JM: What are the implications of the virtual classroom?

JB: Virtual classrooms will change higher education in ways that we cannot even imagine now. I can, however, speculate about how the roles and responsibilities of faculty members and learners will evolve. Some of the faculty members'responsibilities will remain the same: they will continue to structure, frame, and organize the body of knowledge and to help students learn quickly and effectively. What will change is the perceived responsibility of faculty members to be the hub of all classroom communications and to know all there is to know about a subject and their students.

The bottom line is that the communication dynamics between faculty and students (and among students) will be different. Lectures will get smaller and smaller until we return to something like the dialogue model that dominated Plato's era. One part of the dialogue will be the "embedded" teacher. In the short term, an embedded teacher may closely resemble the talking head of taped lectures. Many of the greatest teachers will be available online in this mode. Over the years, this embedded teacher will develop to be a virtual mentor who can adjust the instruction to the students.

In the virtual classroom environment, faculty will restructure the learning experience so that students can take charge of their own knowledge-building. Learners will be responsible for more of their own intellectual growth; they will be expected to be aware of why learning is important and what knowledge is most useful. Each learner will become a partner of the faculty member and of fellow students. I stop short of promoting a learning community for every class because what is to be learned, as well as the time constraints involved, vary from class to class.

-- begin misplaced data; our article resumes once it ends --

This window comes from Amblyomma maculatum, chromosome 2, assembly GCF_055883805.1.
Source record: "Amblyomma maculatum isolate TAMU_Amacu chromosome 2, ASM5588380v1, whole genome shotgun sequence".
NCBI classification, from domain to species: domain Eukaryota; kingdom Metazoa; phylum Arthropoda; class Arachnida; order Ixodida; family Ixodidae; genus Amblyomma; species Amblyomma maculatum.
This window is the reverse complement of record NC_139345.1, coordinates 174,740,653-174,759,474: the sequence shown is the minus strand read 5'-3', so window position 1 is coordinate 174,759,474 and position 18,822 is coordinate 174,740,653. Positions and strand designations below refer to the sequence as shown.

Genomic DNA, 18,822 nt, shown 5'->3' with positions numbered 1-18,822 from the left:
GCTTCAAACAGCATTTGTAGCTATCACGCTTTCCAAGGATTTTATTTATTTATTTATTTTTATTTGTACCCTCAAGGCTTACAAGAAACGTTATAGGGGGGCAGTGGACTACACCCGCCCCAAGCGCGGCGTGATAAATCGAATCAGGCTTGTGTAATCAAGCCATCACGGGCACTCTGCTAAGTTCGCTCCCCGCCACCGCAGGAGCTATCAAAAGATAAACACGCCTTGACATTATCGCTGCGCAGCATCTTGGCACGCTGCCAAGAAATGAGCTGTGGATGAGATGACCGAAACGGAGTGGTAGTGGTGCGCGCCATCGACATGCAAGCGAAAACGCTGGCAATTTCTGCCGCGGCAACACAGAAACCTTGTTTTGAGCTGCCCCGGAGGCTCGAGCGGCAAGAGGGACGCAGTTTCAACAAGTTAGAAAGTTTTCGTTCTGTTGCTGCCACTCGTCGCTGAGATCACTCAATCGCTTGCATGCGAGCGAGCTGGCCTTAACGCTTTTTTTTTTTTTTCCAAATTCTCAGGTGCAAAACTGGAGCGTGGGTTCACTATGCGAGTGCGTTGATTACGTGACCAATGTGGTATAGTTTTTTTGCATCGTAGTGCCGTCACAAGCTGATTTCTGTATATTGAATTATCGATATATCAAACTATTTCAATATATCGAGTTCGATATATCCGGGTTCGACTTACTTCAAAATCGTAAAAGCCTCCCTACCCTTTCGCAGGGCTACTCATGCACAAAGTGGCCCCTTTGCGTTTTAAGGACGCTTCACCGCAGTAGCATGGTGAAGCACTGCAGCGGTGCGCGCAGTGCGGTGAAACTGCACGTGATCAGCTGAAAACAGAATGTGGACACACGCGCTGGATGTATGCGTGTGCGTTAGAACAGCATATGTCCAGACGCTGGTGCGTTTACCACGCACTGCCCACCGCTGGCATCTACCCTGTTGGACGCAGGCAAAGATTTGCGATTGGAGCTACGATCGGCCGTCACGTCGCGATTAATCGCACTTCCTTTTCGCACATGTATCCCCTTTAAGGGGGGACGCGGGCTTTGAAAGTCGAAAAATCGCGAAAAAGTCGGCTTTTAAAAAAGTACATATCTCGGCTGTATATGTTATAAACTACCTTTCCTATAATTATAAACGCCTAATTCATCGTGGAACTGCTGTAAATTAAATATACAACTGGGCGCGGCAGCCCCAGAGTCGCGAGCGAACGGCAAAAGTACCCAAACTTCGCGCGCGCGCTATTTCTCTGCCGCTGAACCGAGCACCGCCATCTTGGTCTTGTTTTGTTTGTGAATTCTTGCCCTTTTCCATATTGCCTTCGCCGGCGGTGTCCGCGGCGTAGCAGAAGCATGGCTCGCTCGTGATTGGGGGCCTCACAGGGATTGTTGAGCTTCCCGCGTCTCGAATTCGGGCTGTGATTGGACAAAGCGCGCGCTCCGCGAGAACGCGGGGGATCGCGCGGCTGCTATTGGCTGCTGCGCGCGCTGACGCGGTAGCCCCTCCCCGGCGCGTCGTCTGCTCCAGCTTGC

School administrators will want to support this shift of emphasis and redesign their systems and facilities to put the learner at the center. Students will be more demanding and less patient; they will highly value their time and therefore come to higher education for planned, organized experiences that will enable them to learn what they need to know faster, better, and with less anxiety. Consequently, courses will have to: (1) revolve around a defined set of knowledge and skills, and (2) guide learners to the core concepts that they will have to master in order to achieve their next set of goals. This means that academic curricula will need to become more responsive to and customized for learners. There will be an obvious link between the learning experiences and what students need to know. Pessimists might call this training; pragmatic idealists call it efficient and delightful learning.